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Seniors can be targets of scams, fraud
The conversation becomes touchy when it is about money. The perception is that all Mercer Islanders have plenty of money. Haven’t we all heard “well you must have money to live on Mercer Island?” This perception helps to create potentially dangerous situations for my vulnerable clients here on the Island. Sometimes it is foreign lotteries or sweepstakes that can encourage people to send a few thousand bucks in hopes of a great return, or it can be theft right out of your mailbox, or even a very determined family member that demands money because of a mental health, drug or alcohol problem.
This can be financial exploitation and is a growing concern for our vulnerable senior population. This also becomes a dilemma on how to protect the senior from being exploited without taking away their freedom to use their money however they want. It is their money, they earned it and if they want to send money to a foreign lottery, why should I stop them? The real sticking point; when is a person considered vulnerable and are spending their money improperly.
The statute defines a vulnerable adult as someone who is over the age of 18 and is defined by RCW 71A.10.020 as having a developmental disability, anyone who is 60 and older who has the functional, mental or physical inability to care for themselves, receiving care services in the home and anyone who lives in a facility.
Often financial exploitation is obvious. The senior has severe dementia and someone has put a form in front of them and asks them to sign. The senior does not know what a “Quick Claim Deed” is. Senior signs the form because the person is ever so nice. But other types of financial exploitation are not so clear. Senior is very concerned about an adult child who has no money and may become homeless. Senior supports adult child regularly, often sacrificing their own financial stability. Is this last scenario truly exploitation? It will depend on whether the person is vulnerable or not.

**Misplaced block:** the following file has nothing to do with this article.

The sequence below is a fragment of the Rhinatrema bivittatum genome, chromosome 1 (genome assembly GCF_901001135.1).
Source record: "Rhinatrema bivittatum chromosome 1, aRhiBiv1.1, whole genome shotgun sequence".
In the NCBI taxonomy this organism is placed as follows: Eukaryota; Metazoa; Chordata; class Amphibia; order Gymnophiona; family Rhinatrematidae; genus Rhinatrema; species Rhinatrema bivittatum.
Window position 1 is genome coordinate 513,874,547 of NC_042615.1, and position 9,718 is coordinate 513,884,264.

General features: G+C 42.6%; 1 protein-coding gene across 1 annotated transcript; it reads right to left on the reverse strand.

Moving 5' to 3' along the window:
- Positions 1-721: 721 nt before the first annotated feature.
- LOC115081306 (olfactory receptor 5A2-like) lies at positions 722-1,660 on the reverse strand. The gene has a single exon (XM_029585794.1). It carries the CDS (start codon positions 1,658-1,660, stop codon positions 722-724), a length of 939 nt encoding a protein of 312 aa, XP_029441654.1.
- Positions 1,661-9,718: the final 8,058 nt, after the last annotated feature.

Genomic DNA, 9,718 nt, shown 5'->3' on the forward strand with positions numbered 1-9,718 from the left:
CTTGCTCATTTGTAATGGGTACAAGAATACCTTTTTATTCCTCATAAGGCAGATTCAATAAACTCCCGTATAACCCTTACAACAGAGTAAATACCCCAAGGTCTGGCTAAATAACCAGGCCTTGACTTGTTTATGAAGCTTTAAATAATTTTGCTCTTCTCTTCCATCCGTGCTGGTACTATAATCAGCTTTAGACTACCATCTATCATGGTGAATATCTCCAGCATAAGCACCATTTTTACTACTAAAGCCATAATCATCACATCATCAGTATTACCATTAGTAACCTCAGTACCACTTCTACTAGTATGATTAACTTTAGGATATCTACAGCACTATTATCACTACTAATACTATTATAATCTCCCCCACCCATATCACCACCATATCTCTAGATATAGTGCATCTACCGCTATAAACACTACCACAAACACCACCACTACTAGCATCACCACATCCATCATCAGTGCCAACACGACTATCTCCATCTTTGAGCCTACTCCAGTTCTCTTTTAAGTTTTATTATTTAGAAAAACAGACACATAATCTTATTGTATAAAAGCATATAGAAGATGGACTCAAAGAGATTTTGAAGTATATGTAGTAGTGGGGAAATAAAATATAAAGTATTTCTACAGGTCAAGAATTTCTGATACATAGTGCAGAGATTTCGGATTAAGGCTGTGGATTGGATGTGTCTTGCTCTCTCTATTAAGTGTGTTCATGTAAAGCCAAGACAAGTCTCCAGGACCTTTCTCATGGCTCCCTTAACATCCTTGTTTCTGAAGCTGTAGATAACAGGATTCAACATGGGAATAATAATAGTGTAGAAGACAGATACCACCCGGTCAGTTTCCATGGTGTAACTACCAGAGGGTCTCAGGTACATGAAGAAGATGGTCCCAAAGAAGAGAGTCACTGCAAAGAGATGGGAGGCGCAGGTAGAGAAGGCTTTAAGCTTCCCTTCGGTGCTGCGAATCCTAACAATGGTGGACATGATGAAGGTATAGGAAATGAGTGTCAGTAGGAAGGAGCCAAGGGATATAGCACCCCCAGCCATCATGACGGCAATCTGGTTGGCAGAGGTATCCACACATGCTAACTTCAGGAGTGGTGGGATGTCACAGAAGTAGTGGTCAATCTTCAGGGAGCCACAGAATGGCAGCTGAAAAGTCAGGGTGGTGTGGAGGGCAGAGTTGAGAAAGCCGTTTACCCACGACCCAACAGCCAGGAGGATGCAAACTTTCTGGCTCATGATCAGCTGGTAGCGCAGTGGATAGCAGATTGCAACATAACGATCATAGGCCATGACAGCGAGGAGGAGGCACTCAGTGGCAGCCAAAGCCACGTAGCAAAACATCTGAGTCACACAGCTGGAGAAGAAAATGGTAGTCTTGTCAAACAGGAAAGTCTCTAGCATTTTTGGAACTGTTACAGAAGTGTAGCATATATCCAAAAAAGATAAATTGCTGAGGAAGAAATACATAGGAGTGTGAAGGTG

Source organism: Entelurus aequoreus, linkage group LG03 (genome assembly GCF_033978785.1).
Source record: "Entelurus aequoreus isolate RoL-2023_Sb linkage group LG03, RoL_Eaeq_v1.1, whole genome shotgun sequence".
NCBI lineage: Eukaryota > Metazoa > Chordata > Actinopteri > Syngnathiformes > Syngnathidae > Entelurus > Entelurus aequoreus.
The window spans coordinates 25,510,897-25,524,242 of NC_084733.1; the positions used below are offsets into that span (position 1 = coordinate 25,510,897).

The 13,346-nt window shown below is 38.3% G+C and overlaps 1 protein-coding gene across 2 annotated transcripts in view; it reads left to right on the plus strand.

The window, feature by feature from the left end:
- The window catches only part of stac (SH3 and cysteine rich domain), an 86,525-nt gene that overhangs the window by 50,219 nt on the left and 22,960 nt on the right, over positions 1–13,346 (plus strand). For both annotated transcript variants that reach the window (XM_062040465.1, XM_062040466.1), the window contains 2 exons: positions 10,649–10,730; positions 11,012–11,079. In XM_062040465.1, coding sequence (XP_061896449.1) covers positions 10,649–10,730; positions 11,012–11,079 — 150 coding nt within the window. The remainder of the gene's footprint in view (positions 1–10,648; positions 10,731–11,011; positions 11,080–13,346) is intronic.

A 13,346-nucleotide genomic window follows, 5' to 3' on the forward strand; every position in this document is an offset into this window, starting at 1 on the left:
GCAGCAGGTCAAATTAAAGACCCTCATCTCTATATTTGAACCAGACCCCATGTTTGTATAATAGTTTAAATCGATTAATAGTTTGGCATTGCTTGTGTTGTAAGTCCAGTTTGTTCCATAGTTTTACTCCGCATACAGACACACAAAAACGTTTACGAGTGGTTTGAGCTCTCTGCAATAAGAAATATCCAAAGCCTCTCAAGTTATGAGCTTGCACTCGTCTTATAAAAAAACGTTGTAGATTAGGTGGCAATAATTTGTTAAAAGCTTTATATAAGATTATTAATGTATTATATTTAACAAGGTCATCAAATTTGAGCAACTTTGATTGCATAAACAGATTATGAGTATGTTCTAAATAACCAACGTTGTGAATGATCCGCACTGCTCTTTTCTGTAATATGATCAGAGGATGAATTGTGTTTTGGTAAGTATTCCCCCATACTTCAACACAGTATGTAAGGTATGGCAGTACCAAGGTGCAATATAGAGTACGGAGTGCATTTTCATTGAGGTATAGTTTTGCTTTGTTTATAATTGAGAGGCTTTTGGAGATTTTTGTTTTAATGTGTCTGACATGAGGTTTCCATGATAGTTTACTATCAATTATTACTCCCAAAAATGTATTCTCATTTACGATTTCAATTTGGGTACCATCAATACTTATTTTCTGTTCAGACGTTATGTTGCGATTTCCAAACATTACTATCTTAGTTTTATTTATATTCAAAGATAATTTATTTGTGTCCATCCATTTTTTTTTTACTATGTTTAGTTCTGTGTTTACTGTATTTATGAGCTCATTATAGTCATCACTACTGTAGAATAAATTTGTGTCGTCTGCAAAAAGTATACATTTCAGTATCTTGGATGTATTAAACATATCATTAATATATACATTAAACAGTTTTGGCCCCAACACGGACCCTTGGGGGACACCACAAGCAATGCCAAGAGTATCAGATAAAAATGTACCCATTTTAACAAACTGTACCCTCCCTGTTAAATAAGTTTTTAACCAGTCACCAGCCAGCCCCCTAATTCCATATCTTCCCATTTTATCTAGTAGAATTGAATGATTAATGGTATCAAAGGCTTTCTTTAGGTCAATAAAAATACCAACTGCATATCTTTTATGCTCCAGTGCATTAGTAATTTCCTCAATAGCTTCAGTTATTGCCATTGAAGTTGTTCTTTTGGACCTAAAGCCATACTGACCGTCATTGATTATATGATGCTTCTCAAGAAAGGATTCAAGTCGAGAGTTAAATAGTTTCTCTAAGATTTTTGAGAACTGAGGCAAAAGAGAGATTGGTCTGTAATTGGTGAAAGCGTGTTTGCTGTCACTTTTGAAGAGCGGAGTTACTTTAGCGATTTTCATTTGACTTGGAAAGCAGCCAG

The struggle is figuring out who is vulnerable and needs protection from someone who makes financial decisions that we may not agree with. Just because you are over the age of 60 does not mean that you are automatically considered a vulnerable adult. Adult Protective Services is the agency that investigates allegations of neglect, abuse and exploitation, often with the involvement with professionals like me and sometimes the police. As a mandated reporter, I report to Adult Protective Services when I have reasonable cause to suspect that a vulnerable adult has been exploited, abused or neglected and one of the things I need to consider is whether the person fits the statute of vulnerability.
I do expect more issues regarding financial exploitation to come up with our senior population here on the Island. Partly due to the fact that many residents have lived here for many years, property has appreciated quite nicely and folks are living longer. I often have discussion with seniors and their families on how to put some legal and financial protections in place in case the person becomes incapacitated. But it also is good for all of us to be aware of what can happen and let someone know if there is a concern.
Betsy Zuber, a geriatric specialist, has been working in the field of aging for 17 years. She provides social services to people 55+ and their families who live on Mercer Island. Please contact her at (206) 236-3525, e-mail betsy.zuber@ mercergov.org, or mail MIYFS 2040 84th Ave. S.E., Mercer Island, WA 98040. Mercer Island Youth & Family Services is a department of the city of Mercer Island.